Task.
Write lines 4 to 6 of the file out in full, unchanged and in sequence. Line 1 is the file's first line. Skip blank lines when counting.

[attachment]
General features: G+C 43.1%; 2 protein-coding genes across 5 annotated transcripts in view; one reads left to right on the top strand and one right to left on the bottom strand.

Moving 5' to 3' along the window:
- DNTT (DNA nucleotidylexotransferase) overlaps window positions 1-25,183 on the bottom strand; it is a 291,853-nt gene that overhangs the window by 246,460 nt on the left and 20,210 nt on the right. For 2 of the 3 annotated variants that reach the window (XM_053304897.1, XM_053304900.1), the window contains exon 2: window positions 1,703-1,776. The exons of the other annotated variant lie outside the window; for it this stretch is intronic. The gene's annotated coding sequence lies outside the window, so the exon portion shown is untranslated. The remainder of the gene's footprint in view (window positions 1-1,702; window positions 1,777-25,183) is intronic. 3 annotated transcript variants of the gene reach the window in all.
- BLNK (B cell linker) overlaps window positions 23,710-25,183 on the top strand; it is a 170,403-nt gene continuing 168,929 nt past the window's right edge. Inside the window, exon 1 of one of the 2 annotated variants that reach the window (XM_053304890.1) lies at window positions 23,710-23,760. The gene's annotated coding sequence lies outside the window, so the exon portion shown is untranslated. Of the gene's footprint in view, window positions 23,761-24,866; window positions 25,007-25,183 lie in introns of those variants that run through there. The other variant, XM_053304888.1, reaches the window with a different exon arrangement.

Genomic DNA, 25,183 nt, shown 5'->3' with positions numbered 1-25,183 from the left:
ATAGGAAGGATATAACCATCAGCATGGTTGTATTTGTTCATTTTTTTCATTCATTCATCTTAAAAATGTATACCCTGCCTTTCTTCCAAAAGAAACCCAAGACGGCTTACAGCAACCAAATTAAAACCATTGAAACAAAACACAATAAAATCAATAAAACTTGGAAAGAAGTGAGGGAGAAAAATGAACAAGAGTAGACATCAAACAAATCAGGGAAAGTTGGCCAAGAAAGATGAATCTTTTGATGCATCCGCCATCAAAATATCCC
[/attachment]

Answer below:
- BLNK (B cell linker) overlaps window positions 23,710-25,183 on the top strand; it is a 170,403-nt gene continuing 168,929 nt past the window's right edge. Inside the window, exon 1 of one of the 2 annotated variants that reach the window (XM_053304890.1) lies at window positions 23,710-23,760. The gene's annotated coding sequence lies outside the window, so the exon portion shown is untranslated. Of the gene's footprint in view, window positions 23,761-24,866; window positions 25,007-25,183 lie in introns of those variants that run through there. The other variant, XM_053304888.1, reaches the window with a different exon arrangement.

Genomic DNA, 25,183 nt, shown 5'->3' with positions numbered 1-25,183 from the left:
ATAGGAAGGATATAACCATCAGCATGGTTGTATTTGTTCATTTTTTTCATTCATTCATCTTAAAAATGTATACCCTGCCTTTCTTCCAAAAGAAACCCAAGACGGCTTACAGCAACCAAATTAAAACCATTGAAACAAAACACAATAAAATCAATAAAACTTGGAAAGAAGTGAGGGAGAAAAATGAACAAGAGTAGACATCAAACAAATCAGGGAAAGTTGGCCAAGAAAGATGAATCTTTTGATGCATCCGCCATCAAAATATCCC